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definition - sweet jesus

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Sweet Jesus

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Sweet Jesus

Background information
OriginBirmingham, England
GenresShoegaze, Glam revival, Britpop
Years active1990–1992
LabelsRough Trade (UK)
Chapter 22
Ben Bentley
Roy Priest
Gavin Priest
Paul Collins
Former members
Dave Priest

Sweet Jesus was an indie rock band formed in Birmingham, UK, in the 1990s. Formed following the break up of rock band The Mossbacks,[1] the band was championed by such magazines as Melody Maker[2] and Volume,[3] and amassed a modest catalogue of releases before suffering at the hands of the Rough Trade Records demise of the early 1990s.

The band were favourites of UK DJ duo Mark and Lard, with them heading the influential "Hit The North Show" on BBC Radio Five. The band's 1992 single Albino Ballerina was chosen as Mark Radcliffe's single of 1992 in his NME end-of-year roundup.[4]



Sweet Jesus was signed to Rough Trade Records records in the early 1990s, being tipped as "one-to-watch" by the music press[5] – along with Suede and PJ Harvey. On 18 August 1991, the band performed at Manchester's Boardwalk venue, supported by the first live appearance Oasis. Although not yet in the band, Noel Gallagher – along with Inspiral Carpets – watched the show.[6] The band released an exclusive single through the Rough Trade Singles Club in November 1991, followed by three individual singles in 1992. In August of the same year, the band performed in the Session Tent at Reading Festival alongside Suede and Sunscreem.[7]

Despite the band's work with producers Ray Shulman[2] and Ian Broudie,[8] the collapse of Rough Trade resulted in the group's premature disbanding.[5]



Despite this setback, Bentley – along with Roy and Gavin Priest – formed Venus, releasing a number of records through PVC Records in 1994. Paul Collins did not contribute to the project, and was replaced by Vicky Gwinnut.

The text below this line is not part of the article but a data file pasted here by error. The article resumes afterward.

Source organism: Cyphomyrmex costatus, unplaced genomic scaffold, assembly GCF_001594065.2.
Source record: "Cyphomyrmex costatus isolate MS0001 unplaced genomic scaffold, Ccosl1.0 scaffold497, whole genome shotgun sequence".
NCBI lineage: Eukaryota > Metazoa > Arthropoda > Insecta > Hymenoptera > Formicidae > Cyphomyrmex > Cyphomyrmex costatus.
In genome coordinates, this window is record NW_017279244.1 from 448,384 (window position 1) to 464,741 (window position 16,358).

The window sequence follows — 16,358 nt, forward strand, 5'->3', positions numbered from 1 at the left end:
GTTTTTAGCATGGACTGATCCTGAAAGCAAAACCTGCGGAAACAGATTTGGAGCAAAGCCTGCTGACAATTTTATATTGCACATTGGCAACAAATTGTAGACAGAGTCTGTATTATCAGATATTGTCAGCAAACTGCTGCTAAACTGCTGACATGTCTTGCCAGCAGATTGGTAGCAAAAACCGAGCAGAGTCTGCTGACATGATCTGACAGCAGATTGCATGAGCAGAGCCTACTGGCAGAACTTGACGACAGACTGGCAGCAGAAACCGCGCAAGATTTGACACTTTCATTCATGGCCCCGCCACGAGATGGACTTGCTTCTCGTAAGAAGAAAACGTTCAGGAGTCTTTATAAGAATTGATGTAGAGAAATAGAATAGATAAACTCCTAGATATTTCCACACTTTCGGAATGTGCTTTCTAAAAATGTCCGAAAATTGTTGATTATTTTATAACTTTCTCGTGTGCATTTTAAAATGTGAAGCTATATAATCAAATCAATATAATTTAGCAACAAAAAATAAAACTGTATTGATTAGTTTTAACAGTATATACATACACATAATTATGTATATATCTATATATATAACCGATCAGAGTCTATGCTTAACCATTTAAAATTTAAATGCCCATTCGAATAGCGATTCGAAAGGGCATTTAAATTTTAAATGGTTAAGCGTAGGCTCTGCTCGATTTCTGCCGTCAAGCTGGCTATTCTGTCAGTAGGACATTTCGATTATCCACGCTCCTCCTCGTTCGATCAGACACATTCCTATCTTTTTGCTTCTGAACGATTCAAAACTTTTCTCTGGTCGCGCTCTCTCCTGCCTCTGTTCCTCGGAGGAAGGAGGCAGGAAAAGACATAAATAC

Following Venus, Bentley and Gavin Priest proceeded to form Groupie (with Priest on electric guitar) – ultimately releasing two singles through Sacred Heart Records in 1997.

Butterfly Fan the Inferno

Paul Collins currently plays drums for Birmingham-based band Butterfly Fan the Inferno.

Current status

Until mid-2008, Ben Bentley had a profile on music networking website Peoplesound, streaming two solo songs.[4]. Roy Priest is currently assistant centre manager in Interactive Media at Birmingham City University's Technology Innovation Centre.[9] Priest's cult status has resulted in the establishment of an appreciation society on the Facebook network.[10]



  • Honey Loving Honey (1991)
Rough Trade (UK)
Rough Trade (UK)
  • Real Babe (1992)
Rough Trade (UK)
Chapter 22

Band members


  1. Gibson, Robin (February 1992). "Oo-er, it's a Girl" (Reprint). Siren. http://www.btinternet.com/~birdpoo/jesus/sjsiren.htm. Retrieved 19 December 2008. 
  2. 2.0 2.1 Lester, Paul (February 1992). "Messiah and Higher" (Reprint). Melody Maker (London: IPC Media). http://www.btinternet.com/~birdpoo/jesus/sjmm.htm. Retrieved 19 December 2008. 
  3. Gibson, Robin (February 1992). "'Volume' Issue 3 (Sweet Jesus feature)" (Reprint). Volume. http://www.btinternet.com/~birdpoo/jesus/sjvolume.htm. Retrieved 4 March 2009. 
  4. 4.0 4.1 Ben Bentley (2005). "Ben Bentley's Peoplesound Profile (CACHED VERSION)". Musician profile. PeopleSound.com. http://web.archive.org/web/20061207224159/http://www.peoplesound.com/artist/ben1/. Retrieved 19 December 2008. 
  5. 5.0 5.1 Birdpoo (2004). "Sweet Jesus". BirdPoo.co.uk. http://www.btinternet.com/~birdpoo/jesus.htm. Retrieved 19 December 2008. 
  6. Paul Moody and Mark Beaumont (May 1996). "BROTHERHOOD OF MANC: THE OASIS STORY" (Reprint). Vox magazine. http://www.iol.ie/~kglennon/paper/mayvox2.htm. Retrieved 3 March 2009. 
  7. "Groups and artists that have played at the Reading Festival since 1971". Museum of Reading. Reading Museum Service. http://www.readingmuseum.org.uk/collections/festival/search.asp?year=1992. Retrieved 04 December 2009. 
  8. Discogs. "Sweet Jesus - Real Babe (CD, Maxi) at Discogs". Zink Media. http://www.discogs.com/Sweet-Jesus-Real-Babe/release/554650. Retrieved 8 January 2009. 
  9. Birmingham City University (2008). ":: Profile of Roy Priest:". Technology Innovation Centre. http://www.tic-online.com/technologies/profilepopup.asp?staff=118. Retrieved 23 January 2009. 
  10. Bandenburg, James; et al. "The Roy Priest Appreciation Society". Facebook Groups. Facebook, Inc.. http://www.facebook.com/home.php?#/group.php?gid=2330204651. Retrieved 20 December 2008. 

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